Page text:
ZA Postscript: Passport Kontrol

My friend A suddenly stood up and went to bed.  In someone else, I would have interpreted it as pique, but he just didn’t want the conversation to tail off into those empty things you say when you are leaving and you don’t know when you’ll see each other again.  In the same spirit, I silently gathered my things in the dawn and slipped out the driveway before he awakened.

I thought I would be pressed for time, but it was not to be.  Retracing my steps into Cape Town’s heat, as hot as blood, I got the rental car settled and took the couple of hours hop to Jo’burg, checked in, went to the Mugg & Bean to do a few emails (this is my 4th time in this airport this trip), and when I returned to go through security, I had no passport.

I am quite unconsciously careful of such things, being fairly experienced at travel, but either the agent never gave it back to me, or it slipped out or – this is Johannesburg – someone lifted it deftly from my jacket.  That desperate feeling – going through everything six times, running back through the airport to everywhere I had been.  Of course I was mortified and enraged with myself at such a stupid error, but what to do?  A helpful agent got my luggage off the plane in case it had slipped in there, and then the plane was gone, the airport deserted, I feel grimy and suddenly worn down in immunity where I had felt strong until that moment.  How fragile is our physiology, our psychoneuroimmunology!

I had fancied that I was reluctant to descend back into the maelstrom of more travel, more teaching, even the varied demands of home, after the few days in the whispering desert.  But not going back was worse by far.  And what about my trip to Canada on Monday, and the Russian visa?  I missed home with an ache that was all too palpable.

But there was nothing to do but take a cab downtown, toss and turn through a night at the hotel, and show up at the American consulate at 8am.  Armed with Tammy’s faxed documents, I got the new passport in a couple of hours.  I had my taxi driver, Sam, wait, and it was a good thing – when I finally got to the head of the line, I could not take my computer in under any circumstances.  I left my backpack in the taxi, and went inside to do battle with the bureaucrats.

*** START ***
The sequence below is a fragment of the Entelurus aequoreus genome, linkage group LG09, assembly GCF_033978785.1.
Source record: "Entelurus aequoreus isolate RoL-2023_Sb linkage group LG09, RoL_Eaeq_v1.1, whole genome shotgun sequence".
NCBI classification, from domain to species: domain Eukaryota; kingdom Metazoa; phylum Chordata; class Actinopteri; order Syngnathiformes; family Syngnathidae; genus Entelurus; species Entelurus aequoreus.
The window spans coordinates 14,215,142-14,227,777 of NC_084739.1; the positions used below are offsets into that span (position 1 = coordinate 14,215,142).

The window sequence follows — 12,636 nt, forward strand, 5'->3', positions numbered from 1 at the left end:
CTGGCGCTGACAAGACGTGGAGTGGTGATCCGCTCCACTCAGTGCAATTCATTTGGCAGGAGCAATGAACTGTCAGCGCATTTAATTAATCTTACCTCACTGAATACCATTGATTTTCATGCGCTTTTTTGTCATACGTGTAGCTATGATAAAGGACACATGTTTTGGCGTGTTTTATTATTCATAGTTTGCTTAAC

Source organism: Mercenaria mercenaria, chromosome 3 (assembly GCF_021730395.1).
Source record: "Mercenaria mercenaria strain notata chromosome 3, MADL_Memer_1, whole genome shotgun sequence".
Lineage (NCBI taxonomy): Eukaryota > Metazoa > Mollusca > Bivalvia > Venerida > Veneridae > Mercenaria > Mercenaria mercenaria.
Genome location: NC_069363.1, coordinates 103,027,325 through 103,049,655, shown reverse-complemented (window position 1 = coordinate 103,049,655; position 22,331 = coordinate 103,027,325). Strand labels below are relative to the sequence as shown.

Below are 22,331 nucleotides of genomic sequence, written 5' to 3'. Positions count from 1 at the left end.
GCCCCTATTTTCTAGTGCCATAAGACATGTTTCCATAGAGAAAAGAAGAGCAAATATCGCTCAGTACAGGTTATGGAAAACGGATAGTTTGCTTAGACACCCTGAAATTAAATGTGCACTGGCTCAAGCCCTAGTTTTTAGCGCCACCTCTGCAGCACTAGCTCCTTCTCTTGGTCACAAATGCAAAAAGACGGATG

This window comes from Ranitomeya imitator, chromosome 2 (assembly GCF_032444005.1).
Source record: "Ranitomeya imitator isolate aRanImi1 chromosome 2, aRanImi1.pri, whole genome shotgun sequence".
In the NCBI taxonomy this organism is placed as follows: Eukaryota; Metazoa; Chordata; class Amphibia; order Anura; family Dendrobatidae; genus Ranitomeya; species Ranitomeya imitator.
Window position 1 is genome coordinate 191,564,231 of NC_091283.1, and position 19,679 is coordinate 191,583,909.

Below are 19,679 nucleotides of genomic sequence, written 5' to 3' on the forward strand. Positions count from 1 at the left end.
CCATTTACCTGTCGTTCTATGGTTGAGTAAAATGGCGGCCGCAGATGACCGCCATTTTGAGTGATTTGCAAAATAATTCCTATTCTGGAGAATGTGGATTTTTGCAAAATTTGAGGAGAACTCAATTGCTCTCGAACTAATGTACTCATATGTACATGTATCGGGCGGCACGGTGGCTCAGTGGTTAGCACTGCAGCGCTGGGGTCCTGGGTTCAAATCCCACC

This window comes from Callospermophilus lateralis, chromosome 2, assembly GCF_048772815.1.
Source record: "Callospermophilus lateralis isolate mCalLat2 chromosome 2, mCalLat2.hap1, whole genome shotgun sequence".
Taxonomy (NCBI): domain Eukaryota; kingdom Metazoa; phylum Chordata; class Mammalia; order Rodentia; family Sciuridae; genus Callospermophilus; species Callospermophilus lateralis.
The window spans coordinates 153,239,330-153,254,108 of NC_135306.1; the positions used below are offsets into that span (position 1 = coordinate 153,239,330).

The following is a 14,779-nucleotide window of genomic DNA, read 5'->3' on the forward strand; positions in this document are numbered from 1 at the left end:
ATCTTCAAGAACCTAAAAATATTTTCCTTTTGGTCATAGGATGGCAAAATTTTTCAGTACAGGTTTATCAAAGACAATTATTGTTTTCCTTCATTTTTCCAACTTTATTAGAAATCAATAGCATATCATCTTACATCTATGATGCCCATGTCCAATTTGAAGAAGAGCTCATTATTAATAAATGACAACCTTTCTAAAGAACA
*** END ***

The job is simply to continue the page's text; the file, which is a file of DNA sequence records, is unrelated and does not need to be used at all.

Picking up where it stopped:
While I was inside for these hours (they had numbers, but they called them in utterly chaotic fashion, you had no idea when you would be called), I hoped fervently that Sam would remain outside with my computer, and more money than I would like him to have known was in the pack.  I was counting on him wanting the follow-on fares, and, sure enough, there he was when I emerged.  I could have kissed him – or anyone, so glad was I to have a passport, however temporary.

My wanderlust is utterly sated – I spent the day by the hotel pool, reading and content to withdraw from any engagement with the sociology of South Africa.  Sun, quiet, a book, and with my passport on me at all times, my hand was going to my pocket more often than a 15-year-old boy.

But this rime it was all alright, and I made it home to Misty and Quan and the cats for a 24-hr blitz of changing suitcases, before finding myself in this hotel in Canada, awaiting my next class. But for this last screw-up, South Africa is a dream, a good dream.

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